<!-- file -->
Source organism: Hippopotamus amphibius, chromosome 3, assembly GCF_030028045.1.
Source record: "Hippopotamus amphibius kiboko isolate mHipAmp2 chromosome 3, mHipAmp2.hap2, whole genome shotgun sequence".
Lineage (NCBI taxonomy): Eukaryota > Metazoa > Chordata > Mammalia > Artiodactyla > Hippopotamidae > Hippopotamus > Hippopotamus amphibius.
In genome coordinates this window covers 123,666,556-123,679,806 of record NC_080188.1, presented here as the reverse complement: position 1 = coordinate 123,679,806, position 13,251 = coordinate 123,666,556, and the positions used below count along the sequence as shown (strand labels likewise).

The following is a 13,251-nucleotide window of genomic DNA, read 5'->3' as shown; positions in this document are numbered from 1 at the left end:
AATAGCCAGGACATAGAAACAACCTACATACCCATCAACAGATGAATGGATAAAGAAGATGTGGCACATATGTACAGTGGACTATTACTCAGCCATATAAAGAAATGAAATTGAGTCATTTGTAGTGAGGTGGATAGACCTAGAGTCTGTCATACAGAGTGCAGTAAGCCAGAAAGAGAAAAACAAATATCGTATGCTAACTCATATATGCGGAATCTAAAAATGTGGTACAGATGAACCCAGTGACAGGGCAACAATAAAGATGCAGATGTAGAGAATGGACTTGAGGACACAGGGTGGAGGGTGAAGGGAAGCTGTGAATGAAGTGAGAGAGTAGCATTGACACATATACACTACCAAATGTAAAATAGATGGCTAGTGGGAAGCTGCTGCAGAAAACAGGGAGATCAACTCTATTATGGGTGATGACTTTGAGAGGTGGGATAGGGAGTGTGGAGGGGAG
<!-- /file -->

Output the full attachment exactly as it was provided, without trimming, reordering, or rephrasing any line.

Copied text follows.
Source organism: Hippopotamus amphibius, chromosome 3, assembly GCF_030028045.1.
Source record: "Hippopotamus amphibius kiboko isolate mHipAmp2 chromosome 3, mHipAmp2.hap2, whole genome shotgun sequence".
Lineage (NCBI taxonomy): Eukaryota > Metazoa > Chordata > Mammalia > Artiodactyla > Hippopotamidae > Hippopotamus > Hippopotamus amphibius.
In genome coordinates this window covers 123,666,556-123,679,806 of record NC_080188.1, presented here as the reverse complement: position 1 = coordinate 123,679,806, position 13,251 = coordinate 123,666,556, and the positions used below count along the sequence as shown (strand labels likewise).

The following is a 13,251-nucleotide window of genomic DNA, read 5'->3' as shown; positions in this document are numbered from 1 at the left end:
AATAGCCAGGACATAGAAACAACCTACATACCCATCAACAGATGAATGGATAAAGAAGATGTGGCACATATGTACAGTGGACTATTACTCAGCCATATAAAGAAATGAAATTGAGTCATTTGTAGTGAGGTGGATAGACCTAGAGTCTGTCATACAGAGTGCAGTAAGCCAGAAAGAGAAAAACAAATATCGTATGCTAACTCATATATGCGGAATCTAAAAATGTGGTACAGATGAACCCAGTGACAGGGCAACAATAAAGATGCAGATGTAGAGAATGGACTTGAGGACACAGGGTGGAGGGTGAAGGGAAGCTGTGAATGAAGTGAGAGAGTAGCATTGACACATATACACTACCAAATGTAAAATAGATGGCTAGTGGGAAGCTGCTGCAGAAAACAGGGAGATCAACTCTATTATGGGTGATGACTTTGAGAGGTGGGATAGGGAGTGTGGAGGGGAG